Moran and Conway are one of French's better detective teams. Although this case could potentially boost their professional reputations, failure to find answers at St. Kilda's in this one single day might very well do significant damage to their respective career paths. It's a refreshing, if somehow ironic, change to see law enforcement characters dump the Protect and Serve motivation that most often pepper crime novels. A distrust that slowly evolves into grudging mutual respect adds to the acerbic banter between the two detectives, a relationship that doesn't reach it's full potential until the very end of the novel making it somewhat sad, knowing we won't be seeing them again, as protagonists anyway, in future books.
As for our suspects --- oh, our suspects. A girl's boarding school makes for a virtual viper's nest of suspects. These are, after all, sixteen year old girls. But French goes much deeper than that. She understands the vitality that pulsates just underneath the surface there and the myriad of ways that can be expressed - good and evil. Perhaps most disconcerting is the acknowledgment that teenage girls do indeed have to deal with the themes such as slut-shaming and women viciously cutting down other women at so young an age. Disturbing? Yes. Fascinating? Yes.
All of this isn't to say the novel isn't without a glaring problem. For reasons unexplained, French introduced an element of magic (as in witchcraft magic) to the story. While the idea of boarding school girls playing with magic might have played well, actual magic - however small - added nothing of value to the plot and only served to detract from the seriousness of her writing.
Aside from that misstep, The Secret Place is an excellent addition to an otherwise notable series. French's uncanny ability to capture the psychological nuances flowing between her characters - both adult and teen alike - keeps everything nicely taut from the very first chapter. Longtime fans will of course be watching the secondary characters -- who will star in the next Dublin Murder Squad novel?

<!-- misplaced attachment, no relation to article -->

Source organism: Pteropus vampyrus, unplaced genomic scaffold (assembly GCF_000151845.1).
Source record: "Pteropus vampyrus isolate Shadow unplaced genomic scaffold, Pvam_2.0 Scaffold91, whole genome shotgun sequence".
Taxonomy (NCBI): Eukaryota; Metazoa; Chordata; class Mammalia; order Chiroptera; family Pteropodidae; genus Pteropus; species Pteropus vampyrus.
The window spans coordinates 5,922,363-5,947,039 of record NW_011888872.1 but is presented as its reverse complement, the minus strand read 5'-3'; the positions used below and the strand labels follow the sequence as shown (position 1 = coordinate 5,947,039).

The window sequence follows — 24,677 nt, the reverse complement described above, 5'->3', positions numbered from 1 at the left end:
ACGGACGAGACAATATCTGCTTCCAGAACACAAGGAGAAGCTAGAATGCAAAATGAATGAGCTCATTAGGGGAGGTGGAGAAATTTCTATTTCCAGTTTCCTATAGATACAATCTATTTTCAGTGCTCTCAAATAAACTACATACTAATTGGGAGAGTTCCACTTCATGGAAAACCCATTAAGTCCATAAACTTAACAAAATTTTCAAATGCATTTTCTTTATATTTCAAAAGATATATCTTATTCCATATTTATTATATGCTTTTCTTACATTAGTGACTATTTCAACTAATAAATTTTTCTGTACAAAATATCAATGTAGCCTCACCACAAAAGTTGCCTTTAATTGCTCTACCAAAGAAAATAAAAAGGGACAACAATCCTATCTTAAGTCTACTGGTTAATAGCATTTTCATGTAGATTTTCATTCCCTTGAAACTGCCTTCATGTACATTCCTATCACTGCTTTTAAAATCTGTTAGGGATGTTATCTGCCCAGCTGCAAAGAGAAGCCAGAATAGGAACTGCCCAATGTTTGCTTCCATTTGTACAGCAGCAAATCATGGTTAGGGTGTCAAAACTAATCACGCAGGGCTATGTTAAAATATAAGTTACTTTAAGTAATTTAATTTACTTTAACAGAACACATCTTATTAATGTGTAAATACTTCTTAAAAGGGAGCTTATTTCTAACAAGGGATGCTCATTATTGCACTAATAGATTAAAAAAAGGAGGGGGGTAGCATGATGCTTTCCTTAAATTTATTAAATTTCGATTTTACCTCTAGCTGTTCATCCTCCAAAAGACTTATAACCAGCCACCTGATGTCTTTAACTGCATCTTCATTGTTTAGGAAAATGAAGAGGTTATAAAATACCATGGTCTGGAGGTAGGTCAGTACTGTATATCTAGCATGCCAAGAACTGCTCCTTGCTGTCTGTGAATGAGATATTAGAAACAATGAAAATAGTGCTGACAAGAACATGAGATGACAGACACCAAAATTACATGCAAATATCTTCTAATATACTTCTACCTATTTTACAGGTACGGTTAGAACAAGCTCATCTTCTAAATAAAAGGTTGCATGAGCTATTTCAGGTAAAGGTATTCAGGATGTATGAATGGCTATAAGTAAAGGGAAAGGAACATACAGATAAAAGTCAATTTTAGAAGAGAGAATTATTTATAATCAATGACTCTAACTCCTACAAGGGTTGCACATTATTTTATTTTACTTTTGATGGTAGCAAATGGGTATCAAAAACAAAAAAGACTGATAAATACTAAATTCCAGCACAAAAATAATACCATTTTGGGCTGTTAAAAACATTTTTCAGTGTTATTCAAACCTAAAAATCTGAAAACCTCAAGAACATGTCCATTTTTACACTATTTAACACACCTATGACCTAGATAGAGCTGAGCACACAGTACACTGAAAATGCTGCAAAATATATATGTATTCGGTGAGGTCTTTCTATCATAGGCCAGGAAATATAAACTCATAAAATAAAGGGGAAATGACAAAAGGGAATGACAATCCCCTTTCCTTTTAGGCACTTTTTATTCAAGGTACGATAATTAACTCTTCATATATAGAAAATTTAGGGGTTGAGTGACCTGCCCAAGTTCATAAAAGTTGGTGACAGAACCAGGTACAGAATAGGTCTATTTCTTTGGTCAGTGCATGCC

Highly recommended for fans. First time readers are encouraged to begin with In the Woods, the first book in the Dublin Murder Squad series, although that isn't strictly necessary to enjoy this novel. (less)
It's difficult to rate a story 4 stars ("really liked it") when the story runs as dark and twisted as this classic Flannery O'Connor tale. Because let...moreIt's difficult to rate a story 4 stars ("really liked it") when the story runs as dark and twisted as this classic Flannery O'Connor tale. Because let's face it, there is the kind of dark and twisted that it is fun to read and then there is the dark and twisted that is just downright uncomfortable to read. A Good Man is Hard to Find most assuredly falls into that latter category.
So why on earth is this shockingly uncomfortable story such a classic? An overarching theme of redemption seems to be the order of the day...if you can find it. Some do, some don't. Just a warning: this is perhaps one of the darkest, bleakest, hopeless stories you will ever read. Don't read it on a day you are feeling the sad-sads.
#1.5 of the Old Man's War. A transcript of a Q&A session with John Perry as he completes a PR tour for the Colonial Defense Forces. He is on the H...more#1.5 of the Old Man's War. A transcript of a Q&A session with John Perry as he completes a PR tour for the Colonial Defense Forces. He is on the Huckleberry Colony fielding questions from colonists. Scalzi, as always, does a stellar job squeezing in philosophical, ethical, moral questions about war and the human race...."Making peace is often a simple thing, but simple isn't the same thing as easy."
My personal favorite? "The one real advantage that humans have is that on a pound-for-pound basis, we're meaner. (laughter) Now, I said that to get a laugh, so I'm glad I got one. But when it gets right down to it, it's also usually true. I imagine it's kept our species alive more than once."
If you haven't read the series, you should think about it, even if you're not a sci-fi kind of reader. I'm not, but I am loving this. And - heads up - this series is being made into a television series right now....nice to read the books first.(less)
As a person quite left of center, I don't mind a little left-leaning to my biographies. A little. This had far, far too much. I can't do biased. The p...moreAs a person quite left of center, I don't mind a little left-leaning to my biographies. A little. This had far, far too much. I can't do biased. The prologue, for heaven's sake, opens with Obama's 2013 re-election inaguration and does nothing but make fun of the hat Scalia chose to wear to the event. Even a left-leaning, tree-hugging, coffee-drinking, Seattle-ite commie like myself could see that the man was paying homage to Sir Thomas More, for the love of Pete and what the hell is wrong with that? Sigh. I'm no fan of Scalia, that's for damned sure, but I can't read a biography that is going to unfairly tear him to pieces. Tearing him to pieces is good - but do it justly and fairly and base it on good, solid evidence and research. This bio, I could tell immediately, was not going to be that book. Not going to waste my precious reading time here. No rating...I didn't finish.(less)